In 1955, hundreds of thousands of women disappeared. They were oppressed mothers and wives. They were brides on their wedding days and switchboard operators harassed by their male managers. Later reports—at least, those that were publicly acknowledged—omitted a key detail about this mass disappearance. The women didn’t vanish; they became dragons.
As Kelly Barnhill writes in When Women Were Dragons, “people are awfully good at forgetting unpleasant things.” Just look at our own world, in which willful silence around the injustices of the past affects how history is taught (or isn’t taught) in American schools. The mass dragoning meets a similar fate, but despite her best efforts, Alex Green can’t forget: “I was four years old when I first saw a dragon. I was four years old when I first learned to be silent about dragons. Perhaps this is how we learn silence—an absence of words, an absence of context, a hole in the universe where the truth should be.”
Alex’s Aunt Marla was one of the disappeared women. She was also one of the most influential people in Alex’s life; after all, Marla gave birth to Alex’s cousin and best friend, Beatrice. After Marla’s dragoning, Alex’s parents raised the two girls as sisters, but questions about Marla’s disappearance lingered at the edges of Alex’s consciousness.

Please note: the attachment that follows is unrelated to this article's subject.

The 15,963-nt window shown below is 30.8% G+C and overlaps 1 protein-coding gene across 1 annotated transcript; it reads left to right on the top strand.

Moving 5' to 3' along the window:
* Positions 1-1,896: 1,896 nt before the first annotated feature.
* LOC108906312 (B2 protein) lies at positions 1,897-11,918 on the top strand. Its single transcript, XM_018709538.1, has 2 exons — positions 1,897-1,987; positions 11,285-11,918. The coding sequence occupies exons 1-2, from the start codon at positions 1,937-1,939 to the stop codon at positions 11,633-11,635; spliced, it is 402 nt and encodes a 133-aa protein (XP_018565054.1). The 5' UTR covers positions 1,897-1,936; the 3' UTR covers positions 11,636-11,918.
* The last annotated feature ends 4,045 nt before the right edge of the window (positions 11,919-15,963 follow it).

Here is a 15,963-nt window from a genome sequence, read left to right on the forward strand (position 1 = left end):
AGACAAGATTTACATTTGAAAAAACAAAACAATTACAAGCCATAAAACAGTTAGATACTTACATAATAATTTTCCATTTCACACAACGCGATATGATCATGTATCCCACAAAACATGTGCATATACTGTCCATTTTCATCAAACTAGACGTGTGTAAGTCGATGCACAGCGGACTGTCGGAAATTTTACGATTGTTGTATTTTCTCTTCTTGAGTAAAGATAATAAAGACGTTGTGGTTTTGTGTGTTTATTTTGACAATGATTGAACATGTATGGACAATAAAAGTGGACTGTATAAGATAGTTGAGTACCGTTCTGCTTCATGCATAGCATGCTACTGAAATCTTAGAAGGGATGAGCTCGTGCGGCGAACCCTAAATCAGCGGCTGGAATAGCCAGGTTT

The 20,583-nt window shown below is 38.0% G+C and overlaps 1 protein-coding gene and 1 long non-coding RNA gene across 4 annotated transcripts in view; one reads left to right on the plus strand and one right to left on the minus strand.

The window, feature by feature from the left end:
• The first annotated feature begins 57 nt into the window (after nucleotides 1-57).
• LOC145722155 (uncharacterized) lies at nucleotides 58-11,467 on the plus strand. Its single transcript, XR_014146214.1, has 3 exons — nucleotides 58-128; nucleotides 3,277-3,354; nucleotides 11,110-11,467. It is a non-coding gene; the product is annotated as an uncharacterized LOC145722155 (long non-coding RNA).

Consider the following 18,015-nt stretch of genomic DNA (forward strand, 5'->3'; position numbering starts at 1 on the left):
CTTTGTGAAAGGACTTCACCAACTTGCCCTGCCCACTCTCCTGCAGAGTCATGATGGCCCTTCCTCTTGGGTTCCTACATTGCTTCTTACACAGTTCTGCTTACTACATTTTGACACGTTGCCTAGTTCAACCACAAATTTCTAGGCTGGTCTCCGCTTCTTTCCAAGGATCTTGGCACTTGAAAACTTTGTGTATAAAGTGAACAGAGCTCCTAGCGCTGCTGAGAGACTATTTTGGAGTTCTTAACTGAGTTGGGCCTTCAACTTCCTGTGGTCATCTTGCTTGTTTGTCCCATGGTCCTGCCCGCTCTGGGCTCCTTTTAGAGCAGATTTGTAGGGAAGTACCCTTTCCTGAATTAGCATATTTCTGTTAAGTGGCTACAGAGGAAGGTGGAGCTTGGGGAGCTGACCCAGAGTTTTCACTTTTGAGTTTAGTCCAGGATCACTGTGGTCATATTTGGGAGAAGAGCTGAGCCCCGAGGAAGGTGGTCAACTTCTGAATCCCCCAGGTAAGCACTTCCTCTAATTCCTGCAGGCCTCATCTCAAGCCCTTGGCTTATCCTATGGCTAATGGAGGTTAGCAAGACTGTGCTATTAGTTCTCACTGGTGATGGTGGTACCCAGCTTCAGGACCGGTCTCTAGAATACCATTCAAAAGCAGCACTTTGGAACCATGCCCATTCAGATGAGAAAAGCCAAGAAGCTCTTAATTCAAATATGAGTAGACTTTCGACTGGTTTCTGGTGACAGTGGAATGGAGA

Barnhill writes from Alex’s point of view as an adult, looking back on a remarkable period in history that coincided with her formative years. Through teenage Alex’s perspective, readers witness dragons marching with civil rights protesters—because if we aren’t all free, none of us are free. Some dragons seem drawn to one another, rather than to the men they left behind, in a way that young Alex accepts intuitively. Meanwhile, Alex examines her relationship with Beatrice while reflecting on their mothers’ complicated sisterhood. And interspersed throughout these events, Barnhill includes research documents that Marla left in Alex’s care, offering thoughtful context for this eerily familiar world.
In her first novel for adult readers, Kelly Barnhill, bestselling and Newbery Medal-winning author of The Girl Who Drank the Moon, offers the same sort of magic she’s brought to her middle grade readers for years. A close examination of the patriarchy and cultural inequalities, When Women Were Dragons is fantasy that is both political and personal.